A true story of two American boys living through the hardships of life and the times. Follow Stan and Vic’s story from being orphaned to becoming World War II heroes. A great read for kids and history buffs alike! Orphan train story about two boys five and six years old being put on a train and shipped across the country looking for new parents. They rode from New York to Wellington, Texas and found new parents. Both boys served in World War II.
The Orphan Trains: Placing Out in America
“From 1850 to 1930 America witnessed a unique emigration and resettlement of at least 200,000 children and several thousand adults, primarily from the East Coast to the West. This ‘placing out,’ an attempt to find homes for the urban poor, was best known by the ‘orphan trains’ that carried the children. Holt carefully analyzes the system, initially instituted by the New York Children’s Aid Society in 1853, tracking its imitators as well as the reasons for its creation and demise. She captures the children’s perspective with the judicious use of oral histories, institutional records, and newspaper accounts. This well-written volume sheds new light on the multifaceted experience of children’s immigration, changing concepts of welfare, and Western expansion. It is good, scholarly social history.” – Library Journal
“Soon there will be no memories of the ‘little companies,’ as they were called, of children setting out with an adult leader for a new life. This little book is kind of a preservation movement, and a contribution to our understanding of how the West was won.” – David Shribman, Wall Street Journal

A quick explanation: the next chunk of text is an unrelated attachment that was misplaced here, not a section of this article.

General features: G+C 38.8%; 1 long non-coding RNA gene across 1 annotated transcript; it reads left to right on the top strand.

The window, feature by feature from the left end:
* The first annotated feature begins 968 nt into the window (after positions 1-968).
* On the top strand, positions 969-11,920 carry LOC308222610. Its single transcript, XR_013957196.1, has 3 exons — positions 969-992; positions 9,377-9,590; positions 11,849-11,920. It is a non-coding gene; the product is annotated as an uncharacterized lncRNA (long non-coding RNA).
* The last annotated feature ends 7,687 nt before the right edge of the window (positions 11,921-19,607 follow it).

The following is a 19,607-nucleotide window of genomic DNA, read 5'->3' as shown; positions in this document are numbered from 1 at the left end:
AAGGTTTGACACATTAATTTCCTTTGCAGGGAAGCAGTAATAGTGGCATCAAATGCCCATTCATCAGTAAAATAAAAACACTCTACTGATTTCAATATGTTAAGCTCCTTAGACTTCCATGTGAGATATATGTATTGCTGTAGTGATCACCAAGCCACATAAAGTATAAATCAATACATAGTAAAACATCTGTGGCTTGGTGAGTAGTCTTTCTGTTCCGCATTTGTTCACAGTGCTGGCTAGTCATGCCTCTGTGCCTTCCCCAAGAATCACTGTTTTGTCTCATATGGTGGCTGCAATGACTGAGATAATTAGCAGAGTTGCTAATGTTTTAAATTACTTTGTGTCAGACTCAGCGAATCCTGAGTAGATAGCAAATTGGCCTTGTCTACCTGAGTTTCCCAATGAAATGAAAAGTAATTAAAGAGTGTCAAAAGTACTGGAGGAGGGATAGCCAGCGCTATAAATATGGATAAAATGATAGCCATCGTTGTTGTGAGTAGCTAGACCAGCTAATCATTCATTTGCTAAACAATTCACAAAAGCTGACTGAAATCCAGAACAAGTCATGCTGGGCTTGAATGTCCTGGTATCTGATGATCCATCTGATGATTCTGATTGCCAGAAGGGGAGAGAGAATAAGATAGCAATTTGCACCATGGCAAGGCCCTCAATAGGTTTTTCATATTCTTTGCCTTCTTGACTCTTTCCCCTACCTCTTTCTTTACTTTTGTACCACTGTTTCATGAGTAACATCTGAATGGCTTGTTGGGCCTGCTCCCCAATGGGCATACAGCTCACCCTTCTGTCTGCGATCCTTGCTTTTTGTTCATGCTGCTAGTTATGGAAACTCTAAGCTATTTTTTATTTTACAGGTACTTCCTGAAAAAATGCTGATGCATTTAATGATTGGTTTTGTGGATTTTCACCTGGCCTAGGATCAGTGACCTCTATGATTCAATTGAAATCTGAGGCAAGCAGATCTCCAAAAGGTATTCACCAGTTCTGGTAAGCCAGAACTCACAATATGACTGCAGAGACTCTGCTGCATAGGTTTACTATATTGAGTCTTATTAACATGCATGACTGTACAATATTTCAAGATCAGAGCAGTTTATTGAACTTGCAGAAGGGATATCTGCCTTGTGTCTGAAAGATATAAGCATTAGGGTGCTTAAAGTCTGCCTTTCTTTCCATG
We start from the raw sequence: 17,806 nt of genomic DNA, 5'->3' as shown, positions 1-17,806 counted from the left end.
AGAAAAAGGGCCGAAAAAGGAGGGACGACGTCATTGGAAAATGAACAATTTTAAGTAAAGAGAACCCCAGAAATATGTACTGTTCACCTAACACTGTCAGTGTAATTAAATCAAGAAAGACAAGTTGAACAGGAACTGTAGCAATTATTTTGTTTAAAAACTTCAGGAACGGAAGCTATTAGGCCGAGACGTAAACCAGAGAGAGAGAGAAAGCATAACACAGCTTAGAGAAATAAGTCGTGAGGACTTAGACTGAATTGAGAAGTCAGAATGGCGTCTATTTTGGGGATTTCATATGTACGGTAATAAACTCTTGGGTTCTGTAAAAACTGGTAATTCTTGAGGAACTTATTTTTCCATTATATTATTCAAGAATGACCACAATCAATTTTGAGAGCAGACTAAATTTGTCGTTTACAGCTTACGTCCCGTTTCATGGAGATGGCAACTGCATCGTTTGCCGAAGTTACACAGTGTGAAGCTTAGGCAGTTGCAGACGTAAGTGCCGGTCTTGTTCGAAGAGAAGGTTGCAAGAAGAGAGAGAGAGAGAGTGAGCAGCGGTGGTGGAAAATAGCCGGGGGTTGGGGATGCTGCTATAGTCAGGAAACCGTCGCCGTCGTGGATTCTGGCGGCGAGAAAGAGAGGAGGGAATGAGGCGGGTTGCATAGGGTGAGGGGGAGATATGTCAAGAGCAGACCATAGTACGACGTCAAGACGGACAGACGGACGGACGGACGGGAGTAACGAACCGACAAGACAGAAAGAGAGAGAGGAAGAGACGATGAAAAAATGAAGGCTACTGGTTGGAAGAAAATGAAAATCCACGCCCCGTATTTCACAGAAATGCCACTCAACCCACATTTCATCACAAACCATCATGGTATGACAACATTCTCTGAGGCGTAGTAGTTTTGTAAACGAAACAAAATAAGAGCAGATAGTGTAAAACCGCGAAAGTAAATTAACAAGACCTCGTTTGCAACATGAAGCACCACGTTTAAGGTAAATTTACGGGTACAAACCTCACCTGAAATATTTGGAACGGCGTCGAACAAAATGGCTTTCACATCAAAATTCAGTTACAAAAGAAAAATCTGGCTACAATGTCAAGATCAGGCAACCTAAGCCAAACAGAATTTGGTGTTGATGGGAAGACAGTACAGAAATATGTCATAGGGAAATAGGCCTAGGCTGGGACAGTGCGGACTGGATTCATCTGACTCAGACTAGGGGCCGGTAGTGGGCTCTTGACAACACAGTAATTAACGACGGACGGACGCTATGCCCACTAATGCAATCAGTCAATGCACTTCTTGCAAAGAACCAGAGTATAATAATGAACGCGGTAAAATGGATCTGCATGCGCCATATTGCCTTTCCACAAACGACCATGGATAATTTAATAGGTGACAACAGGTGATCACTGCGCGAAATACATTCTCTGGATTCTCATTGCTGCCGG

“As a portrait of the time’s charitable networks, The Orphan Trains succeeds . . . [Holt’s] work brings to light a meaningful concept: the idea that charity, then and now, is sometimes tinged with greed, indifference, hostility, self-promotion and is an institution that can serve the giver more than the receiver.” – David James Rose, Washington Times
The Brave Journey of an Orphan Train Rider
It seems incomprehensible that there was a time in America’s not-so-distant past that nearly 200,000 children could be loaded on trains in large cities on our East Coast, sent to the rural Midwest, and presented “for teh picking” to anyone who expressed an interest in them. That’s exactly what happened between the years 1854 and 1930.
The primitive social experiment became known as “placing out,” and had its origins in a New York City organization founded by Charles Loring Brace called the Children’s Aid Society. The Society gathered up orphans, half-orphans, and abandoned children from streets and orphanages, and placed them on what are now referred to as “Orphan Trains.” It was Brace’s belief that there was “always room for one more at a farmer’s table.” The stories of the individual children involved in this great migration of “little emigrants” have nearly all been lost in the attic of American history.
In this book, the author tells the true story of his paternal grandmother, the late Emily (Reese) Kidder, who, at the tender age of fourteen, became one of the aforementioned children who rode an Orphan Train. In 1906, Emily was plucked from the Elizabeth Home for Girls, operated by the Children’s Aid Society, and placed on a train, along with eight other children, bound for Hopkinton, Iowa. Emily’s journey, as it turned out, was only just beginning. Life had many lessons in store for her – lessons that would involve overcoming adversity, of perseverance, love, and great loss.